Tel Aviv Diary - September 19-23, 2013 - Karen Alkalay-Gut

Tel Aviv Diary - September 19-23, 2013 - Karen Alkalay-Gut

September 19, 2013

My daughter-in-law has been involved in getting nursery school helpers to involve the workers' union to increase their pay from minimum wages. She even appeared on television. But it's a difficult cause. Who cares about education around here? Especially when it involves changing diapers.

But as someone who shares the suffering of her grandson's acclimatization to a public nursery school, I can vouch for how important these helpers are - especially when there are way too few teachers.

What she's working for here is a kind of sum total of numerous causes I've always believed in: 1. women's rights 2. equal rights for people in all parts of the country 3. workers' responsibility 4. recognition of the importance of education on all levels.

When I was first teaching at the university of the Negev, and a few other colleges I would get fired in June and then rehired in October. Because I didn't understand the cruel system, I would have a nervous breakdown every June. (No job, no money, no respect) At some point I got to a better place - and started getting salaries year long, but I still remember the feeling of being abused.

Not to mention the economic constraints.

But there also the rights of little kids to consider. The ones whose mothers work all day and need a little attention, someone to help them eat, maybe help them take a nap, not to mention a change of diapers once in a while.

Just watched A Matter of Size" about some guys in Ramle who become Sumo wrestlers. It's a surprisingly good film, considering the absurdity of the principle. I loved it.

September 21, 2013

For some reason I came back from Jerusalem yesterday all achy and went to bed. We only went to see Rochelle Mass's opening at the Jerusalem theater, and I got to hear the talks about her paintings. I was just about to jump in and say a few words about her poetry in the context of the painting when Ezi whispered in my ear that Omer had an accident and needs to be changed immediately and Ezi was going to the car for supplies. So my thought of contributing something to the serious occasion disappeared. But I think that being witness to a unique event is also important. Who else can say they saw someone poop in the Crowne Theater, the National Theater of Israel?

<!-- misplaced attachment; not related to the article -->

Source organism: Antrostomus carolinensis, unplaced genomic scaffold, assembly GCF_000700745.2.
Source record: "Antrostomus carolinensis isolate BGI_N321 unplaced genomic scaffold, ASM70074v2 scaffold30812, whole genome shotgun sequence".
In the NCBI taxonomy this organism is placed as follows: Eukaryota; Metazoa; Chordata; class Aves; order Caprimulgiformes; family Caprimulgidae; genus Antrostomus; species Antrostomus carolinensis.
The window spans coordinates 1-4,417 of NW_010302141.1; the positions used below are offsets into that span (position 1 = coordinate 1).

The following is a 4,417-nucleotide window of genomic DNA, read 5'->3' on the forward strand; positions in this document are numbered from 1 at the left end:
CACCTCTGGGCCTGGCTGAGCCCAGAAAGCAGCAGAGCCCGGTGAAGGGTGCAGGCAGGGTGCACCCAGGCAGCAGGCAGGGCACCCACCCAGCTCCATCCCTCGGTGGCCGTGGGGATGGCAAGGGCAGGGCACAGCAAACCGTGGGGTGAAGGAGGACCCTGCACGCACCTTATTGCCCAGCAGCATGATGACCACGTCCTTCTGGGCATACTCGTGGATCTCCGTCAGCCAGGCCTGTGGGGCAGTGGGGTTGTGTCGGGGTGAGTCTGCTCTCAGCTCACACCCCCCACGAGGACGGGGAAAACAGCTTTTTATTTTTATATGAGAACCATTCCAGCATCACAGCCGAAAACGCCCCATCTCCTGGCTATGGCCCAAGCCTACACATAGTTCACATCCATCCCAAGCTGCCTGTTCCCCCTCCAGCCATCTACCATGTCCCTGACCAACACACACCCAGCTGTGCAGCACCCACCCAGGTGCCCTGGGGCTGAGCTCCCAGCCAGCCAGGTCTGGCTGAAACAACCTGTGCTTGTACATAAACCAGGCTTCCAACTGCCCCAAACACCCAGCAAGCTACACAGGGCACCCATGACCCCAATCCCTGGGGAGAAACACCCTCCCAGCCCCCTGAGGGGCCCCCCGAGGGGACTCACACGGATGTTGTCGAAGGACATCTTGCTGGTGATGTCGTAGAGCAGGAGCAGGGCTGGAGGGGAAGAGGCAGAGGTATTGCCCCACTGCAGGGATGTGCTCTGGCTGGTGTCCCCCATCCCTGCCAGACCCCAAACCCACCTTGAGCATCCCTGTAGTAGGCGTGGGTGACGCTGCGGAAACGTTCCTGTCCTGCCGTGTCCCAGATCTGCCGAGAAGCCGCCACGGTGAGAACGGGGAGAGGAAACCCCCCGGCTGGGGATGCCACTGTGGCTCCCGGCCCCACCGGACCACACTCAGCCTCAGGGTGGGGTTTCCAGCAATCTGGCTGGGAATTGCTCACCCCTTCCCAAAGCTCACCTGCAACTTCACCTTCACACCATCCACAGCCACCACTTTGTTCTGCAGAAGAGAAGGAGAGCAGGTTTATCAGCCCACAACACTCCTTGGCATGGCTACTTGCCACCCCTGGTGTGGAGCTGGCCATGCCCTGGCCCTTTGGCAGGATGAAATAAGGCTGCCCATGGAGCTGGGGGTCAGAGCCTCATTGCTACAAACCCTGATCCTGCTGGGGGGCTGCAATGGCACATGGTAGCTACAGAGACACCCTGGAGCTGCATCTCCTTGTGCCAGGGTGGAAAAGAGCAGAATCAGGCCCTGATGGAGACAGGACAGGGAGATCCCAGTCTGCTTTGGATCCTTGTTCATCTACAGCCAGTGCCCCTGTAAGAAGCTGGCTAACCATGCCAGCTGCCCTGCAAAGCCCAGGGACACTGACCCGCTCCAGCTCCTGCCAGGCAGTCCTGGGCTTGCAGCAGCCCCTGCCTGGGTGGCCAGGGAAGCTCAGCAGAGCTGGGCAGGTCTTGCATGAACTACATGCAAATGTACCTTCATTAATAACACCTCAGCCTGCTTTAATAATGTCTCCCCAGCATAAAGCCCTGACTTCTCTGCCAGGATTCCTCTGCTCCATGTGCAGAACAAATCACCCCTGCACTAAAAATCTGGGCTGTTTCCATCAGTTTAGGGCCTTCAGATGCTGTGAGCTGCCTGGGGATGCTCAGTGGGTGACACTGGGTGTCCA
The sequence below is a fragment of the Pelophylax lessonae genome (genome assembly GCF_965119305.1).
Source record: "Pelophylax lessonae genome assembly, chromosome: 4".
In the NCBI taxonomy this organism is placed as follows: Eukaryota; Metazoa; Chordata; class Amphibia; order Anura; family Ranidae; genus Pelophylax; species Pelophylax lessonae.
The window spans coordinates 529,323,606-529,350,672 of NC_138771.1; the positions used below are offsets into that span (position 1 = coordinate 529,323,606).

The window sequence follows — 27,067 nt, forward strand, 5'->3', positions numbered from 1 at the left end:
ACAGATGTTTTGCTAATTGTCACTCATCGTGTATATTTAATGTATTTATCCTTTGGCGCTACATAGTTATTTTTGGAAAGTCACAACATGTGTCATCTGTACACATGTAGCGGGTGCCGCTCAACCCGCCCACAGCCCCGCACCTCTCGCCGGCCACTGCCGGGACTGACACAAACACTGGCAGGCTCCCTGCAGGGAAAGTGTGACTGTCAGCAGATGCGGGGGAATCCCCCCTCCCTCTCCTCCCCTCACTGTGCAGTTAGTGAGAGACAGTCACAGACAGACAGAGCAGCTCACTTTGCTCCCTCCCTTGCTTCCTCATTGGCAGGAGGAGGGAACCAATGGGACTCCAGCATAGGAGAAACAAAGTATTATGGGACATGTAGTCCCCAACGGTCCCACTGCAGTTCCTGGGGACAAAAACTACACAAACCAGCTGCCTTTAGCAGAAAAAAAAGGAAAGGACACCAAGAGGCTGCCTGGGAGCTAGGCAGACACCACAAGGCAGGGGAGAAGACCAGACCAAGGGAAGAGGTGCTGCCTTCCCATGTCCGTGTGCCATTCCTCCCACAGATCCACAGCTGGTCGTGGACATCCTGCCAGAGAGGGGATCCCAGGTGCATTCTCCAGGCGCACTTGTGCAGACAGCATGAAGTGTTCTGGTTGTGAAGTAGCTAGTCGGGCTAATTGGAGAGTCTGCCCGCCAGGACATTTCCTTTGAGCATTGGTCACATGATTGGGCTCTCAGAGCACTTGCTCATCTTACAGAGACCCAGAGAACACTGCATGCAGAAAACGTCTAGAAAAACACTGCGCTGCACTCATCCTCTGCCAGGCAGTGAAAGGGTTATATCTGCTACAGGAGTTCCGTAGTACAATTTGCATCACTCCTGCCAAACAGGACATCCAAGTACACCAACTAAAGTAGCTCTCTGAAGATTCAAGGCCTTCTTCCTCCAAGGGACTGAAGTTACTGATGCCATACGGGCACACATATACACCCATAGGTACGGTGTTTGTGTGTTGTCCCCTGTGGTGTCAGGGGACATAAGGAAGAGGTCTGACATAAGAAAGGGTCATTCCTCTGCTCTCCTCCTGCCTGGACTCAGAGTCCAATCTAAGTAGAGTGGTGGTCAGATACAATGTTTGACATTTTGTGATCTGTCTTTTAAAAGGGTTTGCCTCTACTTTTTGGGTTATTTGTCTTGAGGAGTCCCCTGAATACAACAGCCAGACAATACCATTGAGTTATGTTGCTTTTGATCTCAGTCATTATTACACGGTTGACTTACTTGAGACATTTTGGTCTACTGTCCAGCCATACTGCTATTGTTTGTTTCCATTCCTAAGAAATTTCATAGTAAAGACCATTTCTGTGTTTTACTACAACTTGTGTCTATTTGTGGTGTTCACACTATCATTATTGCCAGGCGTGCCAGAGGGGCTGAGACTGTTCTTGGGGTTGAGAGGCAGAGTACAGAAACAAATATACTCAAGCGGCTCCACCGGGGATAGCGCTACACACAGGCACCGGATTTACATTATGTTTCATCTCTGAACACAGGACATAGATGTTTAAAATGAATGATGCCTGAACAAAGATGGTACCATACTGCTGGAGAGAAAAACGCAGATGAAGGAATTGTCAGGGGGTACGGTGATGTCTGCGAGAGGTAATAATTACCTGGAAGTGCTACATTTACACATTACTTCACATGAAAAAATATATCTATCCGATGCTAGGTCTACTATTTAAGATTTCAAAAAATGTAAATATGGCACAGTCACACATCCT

You can see that my sense of irony and Tel Aviv jealousy for the public wealth of Jerusalem surfaces on occasion. I have probably written about the way I am negatively impressed by Jerusalem and use any excuse to promote this prejudice within me. Yesterday, for example, when I found Omer who had escaped into the theater to be alone for his 'accident' I recommended to him that we take the elevator down to the toilets. Wheelchair accessible, the buttons of the elevator are low enough even for a three year old to reach, and the streamlined environment provides some distraction from uncomfortable trousers. The elevator takes one directly down to the 'special' toilets which are even better equipped than the regular ones and not only have soap, but automatic soap dispensers, enabling our clean-up job to be quick and simple. Armchairs, three way mirrors, gorgeous paintings, and a general air of wealth and sophistication could not but bring out the sarcasm in me.

The amount of gorgeous and pretentious building in Jerusalem constantly irritates me. It seems every little group builds a high-walled edifice welcoming the 'belongers' and impressing yet forbidding to the 'unbelongers.' This is especially true of religious-related buildings. Spacious and sparing little expense, they seem to reinforce the notion of the 'chosen people' in the 'holy city.' A truly religious edifice to me would be a place meant for all, not just wealthy shoppers, not just deep-pocketed tourists, but all the people who live in the city.

The fact that this is one of the few holidays in which we open our doors to all made it even worse to me. For Sukkot especially, we are told to open our Sukka to all, encouraging dialogue with the stranger in our midst.

This afternoon a friend - a single mother - came by with her 8 year old son. She has to visit with her son because she has no relatives, and there is no place her son can be if not at home. At his age I had the public library, the playground, the park. They were all watched over by professional adults (or maybe teenagers) who had charge of the areas. It wasn't a good neighborhood, but it was pretty safe for children - not because there were fewer perverts around, but because there was more of a sense of community responsibility. Even though I've heard complaints about this thousands of times - especially from mothers who are homebound because of their children, I was not really thinking about it much until the current polio scare - it reminded me of Philip Roth's Nemesis where the playgound director tries and fails to shield the children unsuccessfully from the epidemic.

September 22, 2013

Something has bitten Ezi and me. We're feeling like the tse-tse fly has gotten to us.

September 23, 2013

Taxi driver, about 40 years old, a few molars missing, tells me even women my age can go to clubs and meet interested men. With a little pressing he gave me a list of addresses. Don't tell me there aren't any potential husbands around here. It's just that they're pretty creepy. I don't even want to begin to tell you about the other guys I met this week.

I think the best news I heard today was that a shared cab system (sherut) is now coming to our neighborhood. The system has been in place in Israel for years - I used to take a "sherut" to Beer Sheva in the seventies when I taught there. But today I not only learned it is now coming to Ramat Aviv, but also someone told me that the word "sherut" comes from "shared-route." Wow, what a discovery!

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